Duff: It was a festival, yeah, so it was really good. We were the only, like, real rock band on the festival. It was all Danish bands - you know, it was like the 25th anniversary of this particular festival, so it was all Danish bands and, like, ran the gamut from the last 25 years, so… (laughs)… it had bands with horn sections, you know, and all of a sudden there was us. But it was cool. The crowd was great, it was 30,000 people, you know, into it.

Interviewer: Well, you played at least – was it two songs from Stones Temple Pilots and one Guns N’ Roses song-

Duff: Something like that.

Interviewer: …on that festival, so-

Duff: We did, yeah.

Interviewer: … because I saw the set-

Duff: The last minute they said, “We want you to play for an hour-and-a-half,” and we thought we were gonna play an hour. We have an hour-and-a-half set – or, no, they wanted us to play an hour and 20 minutes. So we had to, like, “Okay, what the hell do we take out?” We don’t want to take anything out, and we have this hour set list for other shows where you only play an hour, and it’s like a matter of what do you add and what you not put in there. So, yeah, we did Crackerman and Sex Type Thing, and It’s So Easy.

Interviewer: Has it been difficult to choose the songs? I mean, of course, both bands have so many good songs, so…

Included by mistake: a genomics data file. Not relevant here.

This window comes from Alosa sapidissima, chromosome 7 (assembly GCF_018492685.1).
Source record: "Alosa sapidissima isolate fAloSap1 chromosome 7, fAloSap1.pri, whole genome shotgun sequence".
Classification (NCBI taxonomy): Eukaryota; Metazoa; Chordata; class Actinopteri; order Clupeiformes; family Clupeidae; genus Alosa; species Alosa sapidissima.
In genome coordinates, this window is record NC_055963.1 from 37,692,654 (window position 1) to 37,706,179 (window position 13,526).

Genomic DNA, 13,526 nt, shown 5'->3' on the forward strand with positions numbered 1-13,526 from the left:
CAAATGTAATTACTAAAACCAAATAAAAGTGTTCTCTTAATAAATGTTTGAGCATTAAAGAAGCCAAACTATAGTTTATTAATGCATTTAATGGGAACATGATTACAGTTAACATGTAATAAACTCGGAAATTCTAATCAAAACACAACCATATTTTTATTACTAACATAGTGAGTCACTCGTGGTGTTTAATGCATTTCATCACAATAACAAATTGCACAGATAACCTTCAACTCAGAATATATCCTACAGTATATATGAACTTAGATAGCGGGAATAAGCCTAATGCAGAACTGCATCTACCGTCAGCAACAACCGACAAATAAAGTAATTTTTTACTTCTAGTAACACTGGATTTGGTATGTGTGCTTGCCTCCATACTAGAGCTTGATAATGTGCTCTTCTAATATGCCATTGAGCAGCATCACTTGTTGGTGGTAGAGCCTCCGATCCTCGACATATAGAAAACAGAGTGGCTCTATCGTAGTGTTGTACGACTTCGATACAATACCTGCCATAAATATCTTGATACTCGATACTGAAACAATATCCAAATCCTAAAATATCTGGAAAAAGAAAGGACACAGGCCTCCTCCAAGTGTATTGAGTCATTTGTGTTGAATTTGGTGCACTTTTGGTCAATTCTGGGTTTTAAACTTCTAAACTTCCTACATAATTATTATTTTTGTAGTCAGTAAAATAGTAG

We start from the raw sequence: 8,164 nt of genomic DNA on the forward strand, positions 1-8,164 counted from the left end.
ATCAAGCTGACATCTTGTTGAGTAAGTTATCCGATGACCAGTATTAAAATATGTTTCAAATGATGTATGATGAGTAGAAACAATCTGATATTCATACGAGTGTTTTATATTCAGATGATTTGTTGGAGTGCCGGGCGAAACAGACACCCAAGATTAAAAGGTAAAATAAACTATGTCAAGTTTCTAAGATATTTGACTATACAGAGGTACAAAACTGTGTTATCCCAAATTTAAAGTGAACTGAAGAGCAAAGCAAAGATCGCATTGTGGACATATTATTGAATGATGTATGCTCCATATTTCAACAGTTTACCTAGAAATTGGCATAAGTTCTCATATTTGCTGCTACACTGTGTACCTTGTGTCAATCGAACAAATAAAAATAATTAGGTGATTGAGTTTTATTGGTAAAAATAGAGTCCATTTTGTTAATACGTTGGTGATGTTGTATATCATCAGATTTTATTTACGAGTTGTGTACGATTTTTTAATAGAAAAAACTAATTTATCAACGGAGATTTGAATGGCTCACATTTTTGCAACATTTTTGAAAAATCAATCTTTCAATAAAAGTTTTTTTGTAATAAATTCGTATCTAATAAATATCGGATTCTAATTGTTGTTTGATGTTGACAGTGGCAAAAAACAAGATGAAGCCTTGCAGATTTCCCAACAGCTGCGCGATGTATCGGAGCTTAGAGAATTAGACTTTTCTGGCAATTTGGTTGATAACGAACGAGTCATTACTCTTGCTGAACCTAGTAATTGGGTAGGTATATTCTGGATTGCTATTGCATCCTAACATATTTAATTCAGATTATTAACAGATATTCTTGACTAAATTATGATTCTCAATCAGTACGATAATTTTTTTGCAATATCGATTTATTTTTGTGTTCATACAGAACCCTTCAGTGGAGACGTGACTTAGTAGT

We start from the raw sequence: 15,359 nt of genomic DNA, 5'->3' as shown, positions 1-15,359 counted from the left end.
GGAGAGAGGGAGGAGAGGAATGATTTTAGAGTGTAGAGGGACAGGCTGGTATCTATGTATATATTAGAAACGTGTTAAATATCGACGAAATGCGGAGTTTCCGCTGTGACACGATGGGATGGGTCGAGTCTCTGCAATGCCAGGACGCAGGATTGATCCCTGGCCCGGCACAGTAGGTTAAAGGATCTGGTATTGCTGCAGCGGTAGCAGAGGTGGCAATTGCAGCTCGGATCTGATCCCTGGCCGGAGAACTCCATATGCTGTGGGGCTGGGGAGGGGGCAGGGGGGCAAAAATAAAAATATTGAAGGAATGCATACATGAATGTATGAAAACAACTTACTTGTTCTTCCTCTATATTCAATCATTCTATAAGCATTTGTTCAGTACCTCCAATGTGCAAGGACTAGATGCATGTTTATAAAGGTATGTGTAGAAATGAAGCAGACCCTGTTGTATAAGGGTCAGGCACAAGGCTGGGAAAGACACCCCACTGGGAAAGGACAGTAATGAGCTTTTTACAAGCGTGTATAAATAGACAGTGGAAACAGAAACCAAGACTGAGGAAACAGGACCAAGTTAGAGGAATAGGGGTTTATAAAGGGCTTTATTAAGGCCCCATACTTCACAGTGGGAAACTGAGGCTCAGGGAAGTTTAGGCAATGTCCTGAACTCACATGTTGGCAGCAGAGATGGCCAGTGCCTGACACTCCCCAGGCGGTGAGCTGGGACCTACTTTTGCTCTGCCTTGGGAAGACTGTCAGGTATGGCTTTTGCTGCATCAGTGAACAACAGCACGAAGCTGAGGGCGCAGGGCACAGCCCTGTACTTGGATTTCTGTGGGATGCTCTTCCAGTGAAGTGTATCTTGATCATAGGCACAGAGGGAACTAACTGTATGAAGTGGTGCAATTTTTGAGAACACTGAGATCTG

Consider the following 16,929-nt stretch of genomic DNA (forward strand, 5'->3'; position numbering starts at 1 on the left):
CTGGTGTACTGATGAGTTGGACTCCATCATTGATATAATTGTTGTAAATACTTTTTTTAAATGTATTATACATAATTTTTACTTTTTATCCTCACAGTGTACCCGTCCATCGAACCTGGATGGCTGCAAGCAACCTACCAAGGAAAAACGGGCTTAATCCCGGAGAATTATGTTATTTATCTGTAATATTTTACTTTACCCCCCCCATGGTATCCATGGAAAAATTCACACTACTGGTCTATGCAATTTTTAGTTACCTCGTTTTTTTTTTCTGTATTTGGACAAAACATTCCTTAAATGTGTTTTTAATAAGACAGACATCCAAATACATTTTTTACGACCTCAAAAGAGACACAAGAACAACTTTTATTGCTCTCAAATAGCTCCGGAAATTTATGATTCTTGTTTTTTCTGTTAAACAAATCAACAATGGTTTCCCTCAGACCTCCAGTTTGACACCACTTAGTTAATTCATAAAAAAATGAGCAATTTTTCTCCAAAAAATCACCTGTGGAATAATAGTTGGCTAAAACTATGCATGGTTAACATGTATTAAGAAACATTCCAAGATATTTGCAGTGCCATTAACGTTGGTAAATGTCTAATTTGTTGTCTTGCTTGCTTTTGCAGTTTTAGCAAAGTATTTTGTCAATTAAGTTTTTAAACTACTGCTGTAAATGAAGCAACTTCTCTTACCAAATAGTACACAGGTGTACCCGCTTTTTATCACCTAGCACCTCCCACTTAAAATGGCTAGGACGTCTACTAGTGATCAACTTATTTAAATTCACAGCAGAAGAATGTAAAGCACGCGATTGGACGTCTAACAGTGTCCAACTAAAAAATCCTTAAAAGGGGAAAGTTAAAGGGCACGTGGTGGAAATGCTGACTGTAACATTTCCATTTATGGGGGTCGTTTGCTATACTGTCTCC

Duff: Well… they kind of come to us. Scott kind of dictates which Guns songs, because of what register… You know, he said, he got this big compliment when he got in this band, that he always wanted to do It’s So Easy, which is a song I wrote, and it’s a song he got his low voice on, you know, for Sex Type Thing - (sings in low voice) “I am, I am…” “It’s So Easy…” – which I never knew. So we do that and we do Brownstone, we do Used to Love Her sometimes… that’s about it for now - and Sex Type Thing and Crackerman. That’s the revolving set that we have that we can choose from.  And then we did these b-sides the other night in L.A. We did Surrender by Cheap Trick, we did No More, No More by Aerosmith - it’s great, it’s really great – and we did Tie Your Mother Down, so… We might do Surrender tonight, I don’t know.